Under this test, the government action must invade an individual's privacy interest protected by the Fourth Amendment, and the individual must exhibit an "actual (subjective) expectation of privacy." (27) Next, the individual's expectation must be "one that society is prepared to recognize as 'reasonable.'" (28) If a court finds that a government action constituted a search--i.e., an invasion of an individual's "reasonable expectation of privacy"--then the court must determine whether the search or seizure was reasonable. (29)

      Generally, a search is reasonable if it is accompanied by a valid warrant supported by probable cause. (30) A search or seizure executed without a judicial warrant or showing of probable cause is per se unreasonable. (31) Additionally, courts often deem a search unreasonable when no "individualized suspicion of wrongdoing" exists. (32) Nevertheless, a search or seizure is reasonable absent a warrant if it falls within one of the well-established exceptions. (33)

      These exceptions to the warrant requirement apply to searches and seizures in situations where law enforcement has special needs, the individual has a diminished expectation of privacy, or where the search and seizure effectuates a minimal intrusion. (34) Because "the Fourth Amendment's ultimate touchstone is 'reasonableness,'" even the exceptions are based on reasonableness. (35) For a search or seizure conducted pursuant to an exception to be reasonable, the nature and degree of the intrusion must be balanced against "the importance of the governmental interests alleged to justify the intrusion." (36) Additionally, even in these limited circumstances, the Court generally requires that the search or seizure pursuant to the underlying exception is supported by probable cause, or at least reasonable suspicion, in order to permit the warrantless search or seizure that follows. (37) The border search exception, however, generally does not require any level of individualized suspicion for routine searches. (38)

    2. The Border Search Exception

      1. History of Border Search Exception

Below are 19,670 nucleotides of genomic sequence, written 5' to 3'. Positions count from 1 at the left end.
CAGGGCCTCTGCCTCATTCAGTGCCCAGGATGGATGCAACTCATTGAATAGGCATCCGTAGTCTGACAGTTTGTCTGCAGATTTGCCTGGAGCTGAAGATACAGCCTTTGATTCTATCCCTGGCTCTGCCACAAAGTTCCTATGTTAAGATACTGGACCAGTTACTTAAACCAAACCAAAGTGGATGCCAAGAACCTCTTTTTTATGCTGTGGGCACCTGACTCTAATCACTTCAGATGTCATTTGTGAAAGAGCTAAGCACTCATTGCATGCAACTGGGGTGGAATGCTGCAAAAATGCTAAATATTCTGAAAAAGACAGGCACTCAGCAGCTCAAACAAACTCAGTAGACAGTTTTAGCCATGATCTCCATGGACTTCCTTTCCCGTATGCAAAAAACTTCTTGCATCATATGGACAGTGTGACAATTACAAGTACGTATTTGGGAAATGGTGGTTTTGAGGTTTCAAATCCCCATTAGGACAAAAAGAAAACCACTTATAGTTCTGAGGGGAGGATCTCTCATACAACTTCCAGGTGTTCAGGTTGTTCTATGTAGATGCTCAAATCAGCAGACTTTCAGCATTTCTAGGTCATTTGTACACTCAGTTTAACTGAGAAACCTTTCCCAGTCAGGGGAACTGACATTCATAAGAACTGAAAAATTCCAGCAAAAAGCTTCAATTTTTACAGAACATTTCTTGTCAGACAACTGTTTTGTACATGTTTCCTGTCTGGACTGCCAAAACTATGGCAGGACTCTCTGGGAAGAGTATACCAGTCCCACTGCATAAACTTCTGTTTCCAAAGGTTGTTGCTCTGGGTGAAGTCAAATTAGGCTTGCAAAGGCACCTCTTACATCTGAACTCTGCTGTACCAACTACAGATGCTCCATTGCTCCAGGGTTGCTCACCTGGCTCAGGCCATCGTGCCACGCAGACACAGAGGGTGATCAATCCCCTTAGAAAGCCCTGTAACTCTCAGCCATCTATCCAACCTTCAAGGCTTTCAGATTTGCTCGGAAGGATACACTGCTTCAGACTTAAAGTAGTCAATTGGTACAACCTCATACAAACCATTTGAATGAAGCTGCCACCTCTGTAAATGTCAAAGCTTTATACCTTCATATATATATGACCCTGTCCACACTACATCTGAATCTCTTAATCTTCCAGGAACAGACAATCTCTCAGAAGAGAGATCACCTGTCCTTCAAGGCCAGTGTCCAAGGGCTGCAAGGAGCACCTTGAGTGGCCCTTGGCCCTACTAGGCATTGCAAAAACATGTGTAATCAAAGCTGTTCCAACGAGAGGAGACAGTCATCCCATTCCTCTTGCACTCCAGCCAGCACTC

The border search exception is one of the oldest recognized exceptions to the warrant requirement. (39) The same Congress that proposed the Bill of Rights-- including the Fourth Amendment--passed the Act of July 31, 1789 (Act). (40) The Act, the first customs statute in the United States, "granted customs officials 'full power and authority' to enter and search 'any ship or vessel, in which they shall have reason to suspect any goods, wares or merchandise subject to duty shall be concealed'" without a warrant or probable cause. (41) The Act distinguishes between searches at the border and searches in homes, buildings, or other dwelling places within the interior of the country. (42) This distinction highlights the border search exception's rationale, which is "grounded in the recognized right of the sovereign to control ... who and what may enter the country" and on the understanding that individuals have a diminished expectation of privacy at the border. (43) The Supreme Court has relied on the exception's "impressive historical pedigree" in continually upholding the constitutionality of warrantless searches at the border. (44)

        In the twentieth century, as Fourth Amendment jurisprudence continued to evolve, the border exception did as well. (45) The Court laid the initial groundwork for the modem border search exception doctrine in Carroll v. United States. (46) There, the Court distinguished between automobile searches at the U.S. border and those searches occurring within the United States. (47) The Court held that warrantless searches of vehicles within the border are permitted as long as they are supported by probable cause. (48) In coming to its decision, the Court used the border search exception as a point of comparison stating, "[travelers may be so stopped in crossing an international boundary because of national self- protection reasonably requiring one entering the country to identify himself as entitled to come in, and his belongings as effects which may be lawfully brought in." (49) This language laid the groundwork for the modem border search exception. (50)

        Following Carroll, the Supreme Court specifically addressed the border search exception in three seminal cases: United States v. Ramsey, United States v. Montoya de Hernandez, and United States v. Flores-Montano. (51) While the Court mentioned the border search exception in previous cases, Ramsey is the first case in which the Court expressly ruled on the exception. (52) In Ramsey, customs officials invoked the border search exception to conduct a warrantless search of...